What Can We Learn From the Petito Media Frenzy?
The mystery surrounding the life and death of Gabby Petito, a 22-year-old social media influencer, has captured the imagination of the country. Her death, while undoubtedly a tragedy, has highlighted the chasm between how the American media treats the disappearance of young white women and how they treat the disappearance of women of color, and Indigenous women in particular.
Gabby’s remains were found near Grand Teton National Park in Wyoming and authorities say her death was likely a homicide. Police body cam footage and anecdotal evidence suggest that she was in an abusive relationship with her fiance Brian Laundrie. Her experience with domestic abuse is in no way unique.
According to a report by Wyoming’s Taskforce on Missing and Murdered Indigenous Persons, over 700 Indigenous people went missing in the state between 2011 and 2020. Indigenous people are just three percent of the population in Wyoming, yet they made up 21 percent of homicides in the state since 2000. Despite the discrepancy in rates of homicide, missing Indigenous women are less likely to receive media coverage than their white counterparts according to the report.
Media coverage of Indigenous women often differs from that of white women in ways that perpetuate racist stereotypes that support the systemic oppression of Indigenous peoples. Coverage of missing Indigenous people frames their stories in ways that place blame on victims and their families. In Wyoming media, coverage of indigenous victims was more likely to have negative character framing, violent language, general locations and essentialism (reducing someone to nothing more than a body). Coverage of white victims like Gabby Petito was more likely to have positive framing, articles focused solely on them, and exact locations.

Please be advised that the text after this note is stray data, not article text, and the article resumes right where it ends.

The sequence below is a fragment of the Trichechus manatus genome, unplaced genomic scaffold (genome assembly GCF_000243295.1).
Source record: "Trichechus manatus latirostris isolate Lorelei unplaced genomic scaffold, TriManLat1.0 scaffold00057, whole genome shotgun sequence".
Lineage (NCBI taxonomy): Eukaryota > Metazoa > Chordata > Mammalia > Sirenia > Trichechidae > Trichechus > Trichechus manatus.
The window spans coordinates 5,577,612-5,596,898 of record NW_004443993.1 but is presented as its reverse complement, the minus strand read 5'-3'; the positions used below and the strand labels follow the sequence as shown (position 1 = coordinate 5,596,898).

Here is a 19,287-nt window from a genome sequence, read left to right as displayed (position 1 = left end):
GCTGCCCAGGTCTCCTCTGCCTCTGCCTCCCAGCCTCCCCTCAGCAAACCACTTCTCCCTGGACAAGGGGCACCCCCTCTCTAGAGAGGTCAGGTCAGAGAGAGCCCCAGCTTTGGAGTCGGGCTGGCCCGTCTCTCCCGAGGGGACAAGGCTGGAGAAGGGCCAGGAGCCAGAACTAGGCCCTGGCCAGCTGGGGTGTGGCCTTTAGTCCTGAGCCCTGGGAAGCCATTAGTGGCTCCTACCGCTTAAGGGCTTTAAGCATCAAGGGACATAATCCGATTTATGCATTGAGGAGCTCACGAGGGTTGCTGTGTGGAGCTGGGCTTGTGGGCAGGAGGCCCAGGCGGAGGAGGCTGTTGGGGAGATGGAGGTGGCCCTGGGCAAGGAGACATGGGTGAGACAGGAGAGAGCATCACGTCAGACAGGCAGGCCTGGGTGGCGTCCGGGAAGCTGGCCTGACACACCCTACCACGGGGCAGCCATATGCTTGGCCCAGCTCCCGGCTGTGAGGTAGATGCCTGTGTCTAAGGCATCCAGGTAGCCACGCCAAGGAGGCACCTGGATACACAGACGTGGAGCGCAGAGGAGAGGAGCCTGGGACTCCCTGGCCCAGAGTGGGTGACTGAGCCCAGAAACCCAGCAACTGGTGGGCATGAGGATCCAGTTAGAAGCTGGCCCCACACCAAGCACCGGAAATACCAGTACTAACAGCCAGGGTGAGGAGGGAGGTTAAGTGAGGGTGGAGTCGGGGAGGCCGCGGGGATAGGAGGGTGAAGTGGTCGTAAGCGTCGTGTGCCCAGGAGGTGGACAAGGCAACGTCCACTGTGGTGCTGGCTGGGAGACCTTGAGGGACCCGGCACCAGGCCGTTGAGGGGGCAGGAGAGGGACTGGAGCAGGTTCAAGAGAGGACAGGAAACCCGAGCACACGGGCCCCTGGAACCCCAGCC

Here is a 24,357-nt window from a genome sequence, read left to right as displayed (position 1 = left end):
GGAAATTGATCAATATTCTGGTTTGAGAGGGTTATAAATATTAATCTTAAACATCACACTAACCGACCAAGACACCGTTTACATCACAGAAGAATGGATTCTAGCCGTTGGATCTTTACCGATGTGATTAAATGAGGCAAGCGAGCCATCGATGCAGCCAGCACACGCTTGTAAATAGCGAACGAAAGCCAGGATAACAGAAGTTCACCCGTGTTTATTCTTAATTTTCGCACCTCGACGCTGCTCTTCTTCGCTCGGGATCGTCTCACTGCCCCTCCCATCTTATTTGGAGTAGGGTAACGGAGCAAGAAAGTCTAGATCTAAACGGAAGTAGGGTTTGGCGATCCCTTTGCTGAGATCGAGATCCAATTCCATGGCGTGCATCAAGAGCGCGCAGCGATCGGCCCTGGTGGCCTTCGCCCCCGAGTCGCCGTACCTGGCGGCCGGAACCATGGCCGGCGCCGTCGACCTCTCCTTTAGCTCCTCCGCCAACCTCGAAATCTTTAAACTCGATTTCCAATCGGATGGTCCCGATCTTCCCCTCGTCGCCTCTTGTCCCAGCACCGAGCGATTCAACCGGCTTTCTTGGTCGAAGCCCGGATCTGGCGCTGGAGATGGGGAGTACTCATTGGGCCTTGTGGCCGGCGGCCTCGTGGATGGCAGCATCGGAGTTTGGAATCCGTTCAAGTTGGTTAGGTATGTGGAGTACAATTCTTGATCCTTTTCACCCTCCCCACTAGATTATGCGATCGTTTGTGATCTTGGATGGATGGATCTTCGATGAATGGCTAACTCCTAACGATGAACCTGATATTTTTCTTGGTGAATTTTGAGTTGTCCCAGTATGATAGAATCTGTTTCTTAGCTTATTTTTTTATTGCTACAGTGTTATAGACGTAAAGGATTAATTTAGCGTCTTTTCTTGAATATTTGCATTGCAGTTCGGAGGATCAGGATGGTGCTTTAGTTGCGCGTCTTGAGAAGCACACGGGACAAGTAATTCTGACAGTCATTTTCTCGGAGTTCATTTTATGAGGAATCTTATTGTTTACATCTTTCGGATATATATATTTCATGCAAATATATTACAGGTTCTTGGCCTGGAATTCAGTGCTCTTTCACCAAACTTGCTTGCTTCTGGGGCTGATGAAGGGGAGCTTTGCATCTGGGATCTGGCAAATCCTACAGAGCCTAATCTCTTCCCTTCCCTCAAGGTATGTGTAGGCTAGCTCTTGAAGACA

Victim-blaming narratives have dangerous implications for Indigenous women. They can deter people from reporting that their loved ones are missing. Limited media coverage also sends the message to perpetrators that Indigenous women’s lives are less valuable and that their deaths are less likely to be investigated. Media is powerful–it can further narratives that marginalize the lives and voices of Indigenous women and their communities.
We must ask ourselves: “Why is this particular case garnering so much attention and whose stories are not being told? Am I contributing to and upholding a culture that values some lives more than others?”
In order to value and protect all victims, we must question dominant narratives and be critical of the media we consume and share. Holding ourselves and each other accountable is important not just during Indigenous Peoples’ Day and Domestic Violence Awareness Month, but year-round.
Back to Blog >>